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Songkhla, Natayada na (1999) Style and Ascetics: Attractiveness, Power and the Thai Sangha. PhD thesis. SOAS University of London. DOI:

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The majority of research for this thesis took place during the Thai general election of 1988 when the new religious movements Santi Asoke and Wat Dhammakaya were subject to investigation for political activity despite, respectively, defiance or denial. The relationship between the Thai Sangha and lay devotees is examined in order to discover how it is that Thai monks, whom many researchers find powerless, can be accused of political activity. In the past, monks have been used to legitimate lay political leaders and have taken active roles in local leadership. This thesis aims to determine whether monks in Thailand have power and, if they do, how such power becomes politically threatening to the status quo. As is suggested by the rise of new movements, the Thai Sangha is not an institution of uniform standard and activity; monks often appear different from each other in subtle yet distinctive ways and these differences can be noted by the lay public. Differences in appearance often reflect variations in monks' pastoral involvement in the lay community. In short, there are different styles of Thai monk, each with a lay following which is attracted to his particular style. There are four factors which effect the relationship between the Thai Sangha and the lay public: monks, devotees, temples and day-to-day religious life. Each of these factors - among the mainstream Sangha, Santi Asoke and Wat Dhammakaya - are examined, compared and contrasted in order to determine the nature of monastic powder in Thailand and how that power works in society to allow' the Sangha to act as legitimators and local leaders and, on occasion, to be perceived as a threat. Particular attention is given to the devotees and the style of monk they find attractive. It is this attraction that is the basis of monastic power.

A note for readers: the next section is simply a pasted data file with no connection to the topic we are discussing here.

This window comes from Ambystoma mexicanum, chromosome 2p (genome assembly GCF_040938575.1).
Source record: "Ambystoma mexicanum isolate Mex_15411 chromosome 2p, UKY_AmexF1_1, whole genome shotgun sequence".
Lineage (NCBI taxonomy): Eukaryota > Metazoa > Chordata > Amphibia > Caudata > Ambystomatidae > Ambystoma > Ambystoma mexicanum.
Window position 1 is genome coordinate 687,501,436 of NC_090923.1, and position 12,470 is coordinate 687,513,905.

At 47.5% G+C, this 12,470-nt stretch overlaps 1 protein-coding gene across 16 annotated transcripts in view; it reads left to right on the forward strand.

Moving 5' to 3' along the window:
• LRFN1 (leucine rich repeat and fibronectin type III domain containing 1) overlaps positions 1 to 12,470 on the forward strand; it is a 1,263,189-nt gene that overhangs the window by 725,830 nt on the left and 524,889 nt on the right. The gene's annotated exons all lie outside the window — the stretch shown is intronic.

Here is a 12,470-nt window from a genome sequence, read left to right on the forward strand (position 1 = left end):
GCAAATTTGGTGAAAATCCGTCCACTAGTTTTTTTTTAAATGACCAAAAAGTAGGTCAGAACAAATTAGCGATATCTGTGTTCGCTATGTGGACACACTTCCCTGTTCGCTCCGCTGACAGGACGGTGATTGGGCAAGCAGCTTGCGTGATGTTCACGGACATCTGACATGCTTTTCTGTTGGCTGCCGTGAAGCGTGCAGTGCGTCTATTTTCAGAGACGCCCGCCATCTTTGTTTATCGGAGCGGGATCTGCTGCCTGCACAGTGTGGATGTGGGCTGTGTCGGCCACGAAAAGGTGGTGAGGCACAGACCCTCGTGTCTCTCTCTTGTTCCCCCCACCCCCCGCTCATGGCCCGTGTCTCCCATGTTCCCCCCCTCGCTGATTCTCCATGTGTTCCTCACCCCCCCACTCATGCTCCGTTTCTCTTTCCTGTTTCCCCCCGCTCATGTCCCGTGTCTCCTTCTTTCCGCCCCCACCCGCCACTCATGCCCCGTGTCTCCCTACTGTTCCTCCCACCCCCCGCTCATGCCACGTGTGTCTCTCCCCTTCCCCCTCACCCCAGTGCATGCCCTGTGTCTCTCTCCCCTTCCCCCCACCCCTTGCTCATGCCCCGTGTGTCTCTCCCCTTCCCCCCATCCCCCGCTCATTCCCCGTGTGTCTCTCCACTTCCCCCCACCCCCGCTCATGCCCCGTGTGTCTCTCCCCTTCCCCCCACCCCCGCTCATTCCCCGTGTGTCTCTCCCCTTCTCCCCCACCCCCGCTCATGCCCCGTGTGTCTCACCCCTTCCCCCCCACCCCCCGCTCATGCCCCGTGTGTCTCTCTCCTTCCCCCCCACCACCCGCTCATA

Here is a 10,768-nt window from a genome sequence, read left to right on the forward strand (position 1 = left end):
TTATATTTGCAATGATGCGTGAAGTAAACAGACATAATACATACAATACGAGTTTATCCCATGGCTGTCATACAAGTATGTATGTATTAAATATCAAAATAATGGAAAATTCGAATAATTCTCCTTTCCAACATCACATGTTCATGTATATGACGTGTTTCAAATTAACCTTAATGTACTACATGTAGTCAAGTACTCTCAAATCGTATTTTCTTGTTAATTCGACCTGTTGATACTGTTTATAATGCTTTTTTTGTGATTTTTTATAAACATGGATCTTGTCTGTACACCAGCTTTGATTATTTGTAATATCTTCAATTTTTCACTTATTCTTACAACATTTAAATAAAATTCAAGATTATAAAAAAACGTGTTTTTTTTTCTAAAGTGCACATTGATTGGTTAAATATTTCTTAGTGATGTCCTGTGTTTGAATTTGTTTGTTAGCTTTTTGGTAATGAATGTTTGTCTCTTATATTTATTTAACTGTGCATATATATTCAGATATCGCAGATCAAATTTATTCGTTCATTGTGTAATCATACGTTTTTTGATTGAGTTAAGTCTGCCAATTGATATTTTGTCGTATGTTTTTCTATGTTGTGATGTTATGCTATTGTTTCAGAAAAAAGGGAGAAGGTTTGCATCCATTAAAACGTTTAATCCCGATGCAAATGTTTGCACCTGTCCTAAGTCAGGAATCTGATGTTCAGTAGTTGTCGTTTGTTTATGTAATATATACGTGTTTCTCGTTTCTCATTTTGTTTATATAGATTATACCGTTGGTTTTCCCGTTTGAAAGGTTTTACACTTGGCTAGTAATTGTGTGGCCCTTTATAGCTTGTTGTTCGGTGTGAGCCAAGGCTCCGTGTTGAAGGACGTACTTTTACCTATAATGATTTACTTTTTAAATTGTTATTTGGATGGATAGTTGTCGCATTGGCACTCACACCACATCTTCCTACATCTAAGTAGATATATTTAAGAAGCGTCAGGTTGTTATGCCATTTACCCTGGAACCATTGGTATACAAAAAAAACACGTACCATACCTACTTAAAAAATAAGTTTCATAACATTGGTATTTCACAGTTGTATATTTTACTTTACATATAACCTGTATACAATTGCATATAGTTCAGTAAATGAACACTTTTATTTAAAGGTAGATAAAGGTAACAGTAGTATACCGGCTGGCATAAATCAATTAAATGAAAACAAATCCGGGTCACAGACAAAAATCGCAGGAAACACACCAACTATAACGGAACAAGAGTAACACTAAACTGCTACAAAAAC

Item Type: Theses (PhD)
SOAS Departments & Centres: SOAS Research Theses > Proquest
DOI (Digital Object Identifier):
Date Deposited: 12 Oct 2020 17:31

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